GSD Course Bulletin - Fall 2013 - DES-03241-00
03241: Theories of Landscape as Urbanism, Landscape as Infrastructure: Paradigms, Practices, Prospects (DES 0324100)
Lecture - 4 credits
Friday 12:00 - 2:00 40 Kirkland 1D
Friday 12:00 - 2:00 Gund 505
Friday 12:00 - 2:00 40 Kirkland 1C
Friday 1:00 - 2:00 Gund 510
Friday 2:00 - 6:00 Gund 111
Responding to contemporary urban patterns, ecological pressures and decaying infrastructures, this course brings together a series of influential thinkers and researchers from the design commons across North America to discuss different methods, models and measures of large scale, long range design for the 21st century. Organized around a sequence of weekly topics and readings, guest presentations focus on the future of the region that, with the predominance of landscape ecology and the revival of geography worldwide, challenge the laissez-faire dogma of neo-liberalist economics, Fordist forms of civil engineering, and Euclidean planning policies that marked the past century. From Geddes to Gottmann, Mackaye to Mumford, Olmsted to Odum, the first part of the course re-examines a series of influential plans, projects, and practitioners to trace a cross-section through the history of urbanization in North America and the industrialized world to chart the trajectory of an emergent regional paradigm. Foregrounding the nascent reciprocity between ecology, economy and energy, the second part of the course opens a horizon on pressing issues facing cities today to recast the infrastructural and geopolitical role of landscape as operating system for future urbanism. Drawing from an array of contemporary projects and historic public works, the course concludes with student-led presentations of mapping projects that focus on transboundary watershed regions throughout the world; regions where, according to the United Nations, more than 60% of the world population will be living by the year 2030. Foreshadowing the preeminence of ecology in cities and infrastructures, the motive of the course is to construct a clear, multivalent discourse on the field of landscape as it becomes the locus of intellectual, ecological and economic change of significance, globally.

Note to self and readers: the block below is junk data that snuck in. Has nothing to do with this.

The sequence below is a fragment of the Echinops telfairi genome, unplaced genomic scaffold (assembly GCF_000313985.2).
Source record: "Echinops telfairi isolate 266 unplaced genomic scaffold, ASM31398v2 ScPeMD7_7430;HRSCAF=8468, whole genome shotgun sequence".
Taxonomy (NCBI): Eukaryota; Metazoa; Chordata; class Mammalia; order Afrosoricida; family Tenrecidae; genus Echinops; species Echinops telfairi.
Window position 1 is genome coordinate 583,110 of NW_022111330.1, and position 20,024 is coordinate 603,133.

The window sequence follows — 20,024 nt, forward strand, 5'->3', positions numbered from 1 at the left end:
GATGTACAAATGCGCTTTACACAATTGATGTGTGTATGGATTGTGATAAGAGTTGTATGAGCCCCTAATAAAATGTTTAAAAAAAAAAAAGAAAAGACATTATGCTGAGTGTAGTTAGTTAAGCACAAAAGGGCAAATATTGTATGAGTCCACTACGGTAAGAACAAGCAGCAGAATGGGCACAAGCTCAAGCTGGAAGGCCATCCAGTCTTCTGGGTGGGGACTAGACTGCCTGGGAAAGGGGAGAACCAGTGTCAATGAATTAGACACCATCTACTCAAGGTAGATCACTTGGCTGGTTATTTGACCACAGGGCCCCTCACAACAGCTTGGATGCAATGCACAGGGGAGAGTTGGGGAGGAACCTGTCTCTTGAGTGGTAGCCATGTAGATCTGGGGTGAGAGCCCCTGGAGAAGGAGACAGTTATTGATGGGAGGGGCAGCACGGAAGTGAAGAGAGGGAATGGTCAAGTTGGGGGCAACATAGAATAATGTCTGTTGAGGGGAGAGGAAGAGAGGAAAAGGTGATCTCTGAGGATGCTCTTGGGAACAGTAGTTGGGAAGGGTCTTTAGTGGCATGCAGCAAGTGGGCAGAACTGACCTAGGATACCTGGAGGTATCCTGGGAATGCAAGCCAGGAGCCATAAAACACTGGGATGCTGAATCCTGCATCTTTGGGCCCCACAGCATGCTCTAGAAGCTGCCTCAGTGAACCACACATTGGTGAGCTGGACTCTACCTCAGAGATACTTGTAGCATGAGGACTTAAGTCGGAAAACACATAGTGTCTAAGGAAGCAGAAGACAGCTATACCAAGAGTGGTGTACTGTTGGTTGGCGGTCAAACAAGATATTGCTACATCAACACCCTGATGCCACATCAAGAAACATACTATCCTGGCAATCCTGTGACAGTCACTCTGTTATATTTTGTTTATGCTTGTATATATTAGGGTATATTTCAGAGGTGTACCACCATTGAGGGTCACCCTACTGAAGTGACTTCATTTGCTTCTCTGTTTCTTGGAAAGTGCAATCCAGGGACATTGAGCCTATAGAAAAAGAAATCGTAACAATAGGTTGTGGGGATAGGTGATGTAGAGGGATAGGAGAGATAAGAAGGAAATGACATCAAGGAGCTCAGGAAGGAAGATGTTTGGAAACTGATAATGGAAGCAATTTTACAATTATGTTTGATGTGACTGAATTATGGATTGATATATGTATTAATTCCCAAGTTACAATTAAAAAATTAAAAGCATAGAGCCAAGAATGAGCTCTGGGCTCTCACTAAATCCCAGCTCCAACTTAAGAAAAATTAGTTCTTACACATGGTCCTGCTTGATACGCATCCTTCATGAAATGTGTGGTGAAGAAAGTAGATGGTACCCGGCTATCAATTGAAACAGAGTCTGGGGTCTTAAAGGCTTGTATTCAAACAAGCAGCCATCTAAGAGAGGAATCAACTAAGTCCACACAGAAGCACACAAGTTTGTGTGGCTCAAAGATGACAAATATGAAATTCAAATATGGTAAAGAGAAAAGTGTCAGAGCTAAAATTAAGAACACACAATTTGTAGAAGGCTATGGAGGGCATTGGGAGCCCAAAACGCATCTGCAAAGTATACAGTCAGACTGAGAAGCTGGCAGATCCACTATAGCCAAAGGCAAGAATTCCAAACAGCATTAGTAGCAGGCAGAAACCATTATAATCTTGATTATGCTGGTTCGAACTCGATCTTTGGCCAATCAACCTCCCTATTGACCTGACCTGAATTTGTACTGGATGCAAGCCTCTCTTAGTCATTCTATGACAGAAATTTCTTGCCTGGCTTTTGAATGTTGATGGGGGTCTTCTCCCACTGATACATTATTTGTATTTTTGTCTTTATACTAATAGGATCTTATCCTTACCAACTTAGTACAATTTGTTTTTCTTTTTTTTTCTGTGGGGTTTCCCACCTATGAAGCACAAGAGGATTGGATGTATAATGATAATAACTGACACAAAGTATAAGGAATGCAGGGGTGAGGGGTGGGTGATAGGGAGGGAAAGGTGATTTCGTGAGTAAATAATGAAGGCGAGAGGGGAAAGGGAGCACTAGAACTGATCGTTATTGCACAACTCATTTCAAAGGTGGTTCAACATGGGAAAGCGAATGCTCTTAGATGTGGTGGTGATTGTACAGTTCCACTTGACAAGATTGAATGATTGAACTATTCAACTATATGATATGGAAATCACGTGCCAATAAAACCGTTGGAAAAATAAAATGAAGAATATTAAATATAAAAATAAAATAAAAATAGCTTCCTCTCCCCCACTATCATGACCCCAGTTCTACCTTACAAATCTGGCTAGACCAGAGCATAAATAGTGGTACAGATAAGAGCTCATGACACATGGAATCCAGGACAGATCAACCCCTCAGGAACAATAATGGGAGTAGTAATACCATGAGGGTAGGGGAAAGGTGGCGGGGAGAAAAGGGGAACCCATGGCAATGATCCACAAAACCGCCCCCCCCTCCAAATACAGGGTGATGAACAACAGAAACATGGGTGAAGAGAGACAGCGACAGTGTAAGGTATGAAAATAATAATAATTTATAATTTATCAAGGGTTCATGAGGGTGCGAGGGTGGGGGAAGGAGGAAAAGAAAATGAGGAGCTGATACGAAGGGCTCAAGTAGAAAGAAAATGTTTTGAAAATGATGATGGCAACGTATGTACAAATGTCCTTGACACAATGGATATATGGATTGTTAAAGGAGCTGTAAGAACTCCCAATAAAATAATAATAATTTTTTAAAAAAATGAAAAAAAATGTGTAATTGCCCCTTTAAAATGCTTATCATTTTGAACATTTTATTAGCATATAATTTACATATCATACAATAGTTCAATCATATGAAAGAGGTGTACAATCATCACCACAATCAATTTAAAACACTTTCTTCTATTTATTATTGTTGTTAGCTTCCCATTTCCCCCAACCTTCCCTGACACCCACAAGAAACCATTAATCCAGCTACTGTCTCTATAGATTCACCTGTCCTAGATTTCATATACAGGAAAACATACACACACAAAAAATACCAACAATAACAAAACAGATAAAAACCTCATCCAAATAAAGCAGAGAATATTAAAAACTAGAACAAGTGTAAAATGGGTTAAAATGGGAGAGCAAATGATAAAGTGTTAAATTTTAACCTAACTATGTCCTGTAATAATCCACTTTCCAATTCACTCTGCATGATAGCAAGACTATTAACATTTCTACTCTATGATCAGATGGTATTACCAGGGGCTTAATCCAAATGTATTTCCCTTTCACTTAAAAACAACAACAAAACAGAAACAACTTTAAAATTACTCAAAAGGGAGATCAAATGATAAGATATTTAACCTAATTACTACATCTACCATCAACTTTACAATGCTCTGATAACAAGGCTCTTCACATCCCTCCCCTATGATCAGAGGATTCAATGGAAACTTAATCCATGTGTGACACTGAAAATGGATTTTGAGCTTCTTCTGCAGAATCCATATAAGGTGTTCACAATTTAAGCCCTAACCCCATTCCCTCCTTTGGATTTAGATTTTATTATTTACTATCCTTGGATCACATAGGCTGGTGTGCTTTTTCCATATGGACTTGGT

The course is only open to the following students: MLA I students in their third semester, MLA IAP students in their 1st semester, MLA II students in their 1st semester, and incoming students in the Urbanism, Landscape, Ecology MDesS track. Other interested students may only audit the course with the permission of the instructor.
Lecture Friday, 2-4 in room 111. Workshop Friday, 4-6 in 111.
Sections Friday, 12-1 pm & 1-2 pm: 401C & 401D in 40 Kirkland, & 421A in 42 Kirkland.
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